Origins of Writing: From Pictographs to Alphabets
- Writing is the graphic representation of spoken language
- Pre-Writing: The oldest graphic representations made by humans are cave paintings, petroglyphs and counting marks. Technically these are not writing since they do not directly represent language but they are evidence of the capacity for symbolic thought and, indirectly, of language use)
- Chauvet Pont-d'Arc cave paintings (32,000
- Lascaux cave paintings (17,000-15,000 years
- Altamira cave paintings (17,000-14,000 years
- Native American petroglyphs (13,000 years ago)
- Counting marks on clay tokens (10,000-9,000 years ago, combined with pictographs by 6,000-5,500 years ago)
- 3,300 BC, Invention of writing by the Sumerians in Mesopotamia. Initially pictographic, eventually evolved into more abstract cuneiform (wedge-shaped) markings incised on clay with a sharpened reed
- 3,200 BC, Egyptian writing, inially pictographic, eventually evolved into hieroglyphic characters
- The earliest writing took the form of pictograms or pictographs where the graphic symbol visually resembles the represented object:
- Early writing often was intended to keep track of items of property, acting as a sort of business/accounting record-keeping
- Gradually pictograms became more abstract and lost their picture-like quality. Examples:
from Egyptian to Phoenician "aleph" to Roman
from Egyptian "nu" = "water" to Phoenician "mem" to Roman
- Originally a graphic symbol represented a whole word, concept or idea (logogram, ideogram)
- Eventually, a few symbols began to do double duty, standing both for a word/concept/idea and for a similar sounding word (a homonym), a syllable, or a single sound. This process is known as the "phonetization" of writing or "phonographic" writing and is what led eventually to writing systems relying on syllabaries and alphabets.
- A syllabary is a writing system where a symbol stands for a specific syllable. Modern Japanese is written using two different syllabaries called Katakana and Hiragana, each containing 46 symbols. Japanese is also written using ideograms borrowed from Chinese writing (this is called Kanji). Japanese is also written sometimes using Latin alphabetic symbols (this is called Romaji). The Native-American Cherokee language is written with a syllabary of about 85 signs invented by Sequoyah (d. 1843)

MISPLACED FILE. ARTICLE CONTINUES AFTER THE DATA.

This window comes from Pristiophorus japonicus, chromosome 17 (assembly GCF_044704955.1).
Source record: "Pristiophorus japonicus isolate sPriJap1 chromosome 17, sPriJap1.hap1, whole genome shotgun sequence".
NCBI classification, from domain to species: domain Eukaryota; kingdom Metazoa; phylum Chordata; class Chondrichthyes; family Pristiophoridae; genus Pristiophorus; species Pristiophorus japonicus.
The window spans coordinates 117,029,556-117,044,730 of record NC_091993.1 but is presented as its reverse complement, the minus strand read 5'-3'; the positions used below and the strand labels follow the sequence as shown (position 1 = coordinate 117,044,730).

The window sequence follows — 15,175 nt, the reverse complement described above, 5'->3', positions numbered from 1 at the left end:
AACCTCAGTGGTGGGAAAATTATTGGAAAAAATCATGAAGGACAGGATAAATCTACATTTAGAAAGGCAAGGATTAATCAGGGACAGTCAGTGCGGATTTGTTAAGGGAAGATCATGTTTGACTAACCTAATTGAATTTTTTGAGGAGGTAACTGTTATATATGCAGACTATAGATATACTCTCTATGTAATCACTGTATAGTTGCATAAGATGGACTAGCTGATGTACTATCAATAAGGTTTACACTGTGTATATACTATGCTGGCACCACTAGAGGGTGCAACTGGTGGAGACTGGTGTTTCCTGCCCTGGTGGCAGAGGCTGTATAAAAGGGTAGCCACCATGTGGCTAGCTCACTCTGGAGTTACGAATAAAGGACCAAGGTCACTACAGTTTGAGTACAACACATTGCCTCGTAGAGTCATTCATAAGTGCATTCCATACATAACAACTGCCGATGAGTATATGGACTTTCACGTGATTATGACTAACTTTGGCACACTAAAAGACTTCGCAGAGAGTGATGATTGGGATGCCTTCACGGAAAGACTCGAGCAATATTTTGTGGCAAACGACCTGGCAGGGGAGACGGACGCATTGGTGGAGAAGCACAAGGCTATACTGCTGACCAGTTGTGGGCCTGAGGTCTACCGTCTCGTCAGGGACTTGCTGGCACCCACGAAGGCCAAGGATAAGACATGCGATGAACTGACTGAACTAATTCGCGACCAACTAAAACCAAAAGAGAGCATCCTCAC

- An alphabet is a writing system where a symbol stands for a single sound
- An example of a word sign doing double duty by homonymy, i.e. standing for two different but similarly sounding words, is Sumerian "ti" ("arrow") represented by the pictogram —>, this symbol then began to be used to stand also for the word "til" ("life")
- Sumerian "ti" ("arrow") —>, standing for the word "til" ("life") is also an example of the way in which a pictogram for a concrete object comes to help in the representation of an abstract concept. Other examples involving early Chinese characters:
+ sun + moon = "brightness"
+ mouth + bird = "singing"
- Syllabaries and alphabets are much more efficient than logographic/ideographic writing because they can represent any word in a language with a limited number of signs, as opposed to the need for a symbol for each word/concept/idea in logographic/ideographic systems
- The so-called rebus principle illustrates the way in which logograms/ideograms became syllabic or alphabetic signs:
- Another example of the rebus principle involving Egyptian hieroglyphics:
stands for the word "R _ " meaning "mouth"
stands for "K _" meaning "basket"
stands for "R_K" meaning "time"
- The acrophonic principle is also one of the processes by which writing became phonographic. In ancient Egyptian, symbols that once stood for whole words came to stand only for the sound of the first consonant in that word. For example, the hieroglyphic sign standing for the word "f-t" (which meant "horned-viper" and also looked like one) eventually came to stand for just the sound "f" (a move toward alphabetic writing)
- 1,500 BC, earliest alphabetic writing, Proto-Sinaitic, emerges in the Middle East, followed by Proto-Canaanite (c. 1,400 BC), Phoenician (c. 1050 BC), and then the Greek (1000-800 BC) and Roman alphabets (c. 650 BC)
Links & References:
- William O'Grady, John Archibald, Mark Aronoff, and Janie Rees-Miller, Contemporary Linguistics: An Introduction, 5th edition (Bedford St. Martin's, 2005).
- Akira Nakanishi, Writing Systems of the World: Alphabets, Syllabaries, Pictograms (1990)
- James Norman, Ancestral Voices: Decoding Ancient Languages (1975)
- Ancient Scripts
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